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Here’s How to Tackle a Dental Emergency

Dental emergencies come in many forms, with some requiring more urgent care than others. They aren’t something to be overlooked as they may lead to more serious complications. If ignored, they can lead to permanent damage which will likely be more expensive to treat. Therefore, how fast you react to your dental emergency will have a direct impact on the outcome. To elaborate, a dental emergency can happen to your teeth, gums, jaw or the soft tissue in your mouth. It is vital to know what to do in such instances to avoid unnecessary hassles before you visit your dentist. Here’s how you should handle a dental emergency, whatever it may be.

Dental Emergency

What You Should Do in Case of a Dental Emergency

  1. Loss of a Permanent Tooth
  2. If you have sustained an injury leading to loss of one of your permanent teeth, seek treatment immediately. Retrieve the tooth and rinse it with water to get rid of any accumulated dirt. Do not use any chemicals or soap, or scrub or remove any tissue attached to the tooth. The best way to preserve the tooth is to try to put it back in its place, ensuring it is facing the right way, but don’t force it. If you can’t, put it in a small container filled with milk or a cup of water with a pinch of salt or any other product containing a cell growth medium. Next, call your dentist immediately, as a tooth which has fallen out has the highest chances of being saved if it is returned to its socket within an hour of being displaced. Meanwhile, apply a cold compress to the area of injury to reduce swelling.

  3. Toothache
  4. If you experience a toothache every time you eat or drink something hot or cold, it could be a sign of tooth decay, worn enamel, exposed dentin or a cracked filling. If the toothache is resulting in swelling, use a cold compress on the outside of your mouth. Chances are that over-the-counter medicines will help with the pain, but in cases of severe toothache, you may need a prescription painkiller. Your dentist can prescribe such medications so don’t wait long to arrange a visit.

  5. Bleeding Mouth
  6. A bleeding mouth could be a sign of a chronic or acute condition. If you notice bloody floss, it could be because you have gingivitis or gum disease. But, if you notice blood in your saliva when you spit while brushing, it could be because of advanced gum disease or even a sign of cancer. Remember, your mouth should not bleed often. Consult a dentist if your mouth has been bleeding for a prolonged period, whether you notice blood on your floss or a bit of pink every time you brush. If you have recently had a dental procedure, go back to your dentist as it is a sign that you need immediate help. It is normal to bleed for a few hours after a procedure, but if it continues longer, do not hesitate to seek help.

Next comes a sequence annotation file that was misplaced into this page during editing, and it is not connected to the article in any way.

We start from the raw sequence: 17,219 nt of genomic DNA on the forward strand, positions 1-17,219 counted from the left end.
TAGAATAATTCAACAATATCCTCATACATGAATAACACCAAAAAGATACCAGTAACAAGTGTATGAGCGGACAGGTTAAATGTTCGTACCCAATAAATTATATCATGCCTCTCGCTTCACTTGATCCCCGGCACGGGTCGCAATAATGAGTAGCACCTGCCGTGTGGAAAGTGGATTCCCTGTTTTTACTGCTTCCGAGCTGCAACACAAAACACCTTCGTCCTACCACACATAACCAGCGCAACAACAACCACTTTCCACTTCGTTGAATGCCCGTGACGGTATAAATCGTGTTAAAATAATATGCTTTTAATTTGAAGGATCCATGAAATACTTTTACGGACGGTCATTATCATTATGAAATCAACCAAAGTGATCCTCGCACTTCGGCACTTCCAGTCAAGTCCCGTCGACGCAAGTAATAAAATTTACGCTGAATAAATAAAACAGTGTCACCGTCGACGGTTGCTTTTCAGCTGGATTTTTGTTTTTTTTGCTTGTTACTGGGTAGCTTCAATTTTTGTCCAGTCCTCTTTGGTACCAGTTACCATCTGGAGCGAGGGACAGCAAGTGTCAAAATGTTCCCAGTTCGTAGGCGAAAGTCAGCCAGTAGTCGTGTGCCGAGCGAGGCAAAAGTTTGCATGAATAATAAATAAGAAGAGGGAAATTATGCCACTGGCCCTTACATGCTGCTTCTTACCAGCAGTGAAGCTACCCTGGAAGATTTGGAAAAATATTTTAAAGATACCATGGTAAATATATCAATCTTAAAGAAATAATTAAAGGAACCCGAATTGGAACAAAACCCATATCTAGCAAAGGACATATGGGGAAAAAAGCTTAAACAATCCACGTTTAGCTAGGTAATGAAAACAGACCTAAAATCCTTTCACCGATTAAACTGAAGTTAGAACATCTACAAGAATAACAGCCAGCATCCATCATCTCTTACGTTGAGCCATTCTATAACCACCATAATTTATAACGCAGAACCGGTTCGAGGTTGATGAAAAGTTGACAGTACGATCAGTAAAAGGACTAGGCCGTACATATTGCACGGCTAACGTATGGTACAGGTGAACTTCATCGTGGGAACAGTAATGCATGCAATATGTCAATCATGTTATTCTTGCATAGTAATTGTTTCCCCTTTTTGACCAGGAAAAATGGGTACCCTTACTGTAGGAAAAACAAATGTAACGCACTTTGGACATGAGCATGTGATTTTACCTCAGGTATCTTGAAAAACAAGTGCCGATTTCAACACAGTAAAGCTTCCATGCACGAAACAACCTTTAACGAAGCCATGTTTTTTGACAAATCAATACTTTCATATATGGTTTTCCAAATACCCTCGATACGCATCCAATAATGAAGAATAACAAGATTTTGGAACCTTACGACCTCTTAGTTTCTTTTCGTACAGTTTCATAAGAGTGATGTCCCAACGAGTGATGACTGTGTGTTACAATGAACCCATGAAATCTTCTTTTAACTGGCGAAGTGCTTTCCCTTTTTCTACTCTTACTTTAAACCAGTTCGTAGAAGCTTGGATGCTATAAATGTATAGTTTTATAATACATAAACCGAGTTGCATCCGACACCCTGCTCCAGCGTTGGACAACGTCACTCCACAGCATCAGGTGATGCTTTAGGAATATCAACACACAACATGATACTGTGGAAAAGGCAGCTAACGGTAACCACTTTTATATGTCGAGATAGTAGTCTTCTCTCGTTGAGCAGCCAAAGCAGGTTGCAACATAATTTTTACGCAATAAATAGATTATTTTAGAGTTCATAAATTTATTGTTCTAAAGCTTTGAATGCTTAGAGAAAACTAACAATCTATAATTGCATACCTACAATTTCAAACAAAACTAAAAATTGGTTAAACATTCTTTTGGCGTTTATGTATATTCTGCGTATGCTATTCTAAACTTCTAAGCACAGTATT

7. Lost Filling
  8. If you have lost a filling and can’t visit your dentist immediately, there are a few things you can do to manage the situation. For pain, apply clove powder or oil to the affected area using a cotton swab. If possible, try placing the filling back over the area and use either a denture adhesive, over-the-counter dental cement or toothpaste to hold it in place until you can visit your dentist. However, if you’ve lost the filling, cover the area with a small piece of sugarless gum until then, but know this is a temporary solution. Leaving the area untreated for a long time could result in pain and an infection that could spread.

  9. Cracked or Chipped Tooth
  10. The causes of these can range from being hit on the mouth to biting on a hard piece of food such as candy or ice. Regardless of how you sustain the crack or chip on your tooth, there is a good chance that the nerve endings in the dentin will become exposed and cause discomfort. Exposed nerves are hypersensitive to heat and cold so need to be treated immediately. You may use a cold compress on the outside of your mouth to bring down any swelling until you see your dentist. Don’t delay the appointment as this can lead to bigger problems such as decay which may require the tooth to be extracted.

  11. Abscess

This is an infection that occurs around the root of the tooth or the space between the teeth and gums. It is a severe condition that can damage the surrounding teeth and tissue. An abscess can lead to bigger oral health concerns, so it is a good idea to see your dentist as soon as you notice the first sign. Until then, rinse your mouth frequently with a solution of mildly salted water; this will help draw out pus and relieve pain. Use this method several times a day until you visit your dentist.

A dental emergency can happen anytime, and without knowing how to handle the situation, you might lose a tooth. With these tips, however, you will be better prepared to handle a dental emergency without panicking. If the situation is not serious, you can wait until you see your dentist. However, the longer you wait, the more severe the damage may get. So, if you think you need emergency dental care, book an appointment with your dentist for as soon as possible to ensure you receive proper care.